As dentists, we dedicate ourselves to our profession, always maintaining high standards as we serve others and our profession. In our practices, we are the major producer of the dental services. In addition, we also are tasked with managing our businesses and leading our teams. Essentially, we wear three hats. Often, doing the dentistry, or wearing the “producer hat,” has been our first priority. Now, in the midst of the pandemic, I believe that the most important “hat” we need to wear is the “leadership hat.” Let me explain why.
When Covid hit last March, dental offices were asked to shut down and only see emergency patients. The shutdown varied according to which state you lived in. For some, it lasted 8 weeks, for others, it lasted a few months. During that time, we were bombarded with news alerts and information from the ADA, the CDC, and the WHO regarding Covid. Often, that information changed by the hour. Because of Covid, many of our existing protocols had to be changed, patient screenings now had to be done, and things like air filtration systems and PPE had to be purchased. Our expenses skyrocketed while our income plummeted. In addition, many of our patients had lost their jobs, and many, including our team members, had to juggle their work schedules or couldn’t return to work because their children were now at home doing “remote schooling.” In addition to all this, many dentists had a difficult time hiring new staff members due to a constricted applicant pool. Despite feeling overwhelmed and emotionally exhausted, we needed to press on. Is it possible to do this and still experience some semblance of positivity and joy? I believe the answer is “yes.” Here are a few things I’ve done and you can do, too, to stay positive and productive in the midst of this pandemic.
First, focus daily on what’s in front of you. According to Dale Carnegie, “living in day tight compartments” is the “best way to chase away the blues.” And as you choose to live “one day at a time,” you will want to stay current with the latest information regarding Covid, remembering that “knowledge is power.” As you lead your team and your patients, ask yourself, “What is the best decision I can make with what’s in front of me today?” In addition to obtaining the most current information, it’s important to truthfully share what you know with your patients and team. Keeping everyone informed and connected with the latest information is a great way to foster a feeling of well-being, a “we’re all in this together” attitude.
As you care for your team, make sure to check-in with them more frequently than usual. As you do that, be a good listener and observe their body language and words to assess how they are doing mentally. In my opinion, having daily morning huddles and weekly team meetings are essential to keeping you and your team well connected. Remember, this pandemic is like a violent storm, tossing everyone around, filling them with fear, wondering if their ship is going to sink. Your job, as the leader of your practice, is to be their lighthouse, their guiding light, encouraging them daily. Be empathetic, listen to them more than ever, and reassure them that like the H1N1 pandemic of 1918 or the H2N2 virus of 1957, one day, this pandemic will end, and that together, not only will you survive, you will thrive as you look forward to better days ahead.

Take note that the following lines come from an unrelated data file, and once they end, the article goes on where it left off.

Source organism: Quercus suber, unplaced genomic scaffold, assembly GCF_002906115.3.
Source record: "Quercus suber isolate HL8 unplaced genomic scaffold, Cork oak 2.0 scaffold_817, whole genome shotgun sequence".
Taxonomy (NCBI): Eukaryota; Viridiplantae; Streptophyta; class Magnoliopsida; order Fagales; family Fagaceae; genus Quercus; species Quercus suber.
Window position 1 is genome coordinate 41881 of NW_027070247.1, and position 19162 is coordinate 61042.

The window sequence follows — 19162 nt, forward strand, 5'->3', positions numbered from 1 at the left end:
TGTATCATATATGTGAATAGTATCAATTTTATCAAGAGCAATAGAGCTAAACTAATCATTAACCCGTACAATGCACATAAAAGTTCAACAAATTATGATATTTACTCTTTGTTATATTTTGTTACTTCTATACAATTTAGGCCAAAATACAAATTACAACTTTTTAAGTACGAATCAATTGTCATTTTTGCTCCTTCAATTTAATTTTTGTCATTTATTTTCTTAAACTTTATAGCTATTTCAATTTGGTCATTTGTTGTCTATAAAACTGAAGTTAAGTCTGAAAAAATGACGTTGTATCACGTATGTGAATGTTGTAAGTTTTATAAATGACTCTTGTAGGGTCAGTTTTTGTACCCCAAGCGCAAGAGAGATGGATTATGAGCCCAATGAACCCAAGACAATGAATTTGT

As I thought about the activities I do to help me stay positive, I came up with 30 items like: always be grateful, always say thank you, eat well, get exercise, collaborate with colleagues, read inspirational works, and pray. I encourage each of you to come up with your own list of positive activities. Also, try to limit the amount of news you read or watch on the television! You want to keep “negative stuff” out of your brain.
They say that something good always comes out of something bad. As I reflect on how the pandemic has positively changed my life, the biggest thing it has changed is my perception of life. It’s helped me see what’s most important and appreciate the “gifts” I’ve been given.
My priorities and my perceptions have changed for the better, helping me to enjoy each and every day regardless of the circumstances that come my way. I am an avid hiker and, in the past, I’ve often referred to myself as a “goal-oriented hiker,” taking few breaks, and rarely stopping to take pictures. Since Covid, I now stop and take pictures of the beautiful vistas. I now stop for a few minutes and listen to the silence or take a deep breath of the beautiful fragrance of the balsam trees. Honestly, I enjoy my hikes more than I ever have in the past. This positive change has not just helped me in my physical world; it’s also helped me relationally, with my family and with the people I encounter at the grocery store, for example. I’m finding that since the pandemic and my “new perception of life,” I am more understanding and have more patience with others. I’m less reactive to unkind words or bad behavior; I find that I am more loving and care more about the needs of others. I call these my “Covid blessings.”
Remember, you are the leader of your practice and your people need you. Remember, that in order to lead your patients and your team members well, you’ll need to take care of yourself. Fuel yourself both physically and spiritually to keep your light shining brightly. And lastly, remember that “beauty will rise from the ashes” and in due time, like the pandemics of the past, this one will come to an end. And one last bit of advice…If at the end of your day you need to relax, unwind, and watch TV… I recommend that you watch Animal Planet. I wish you all the very best.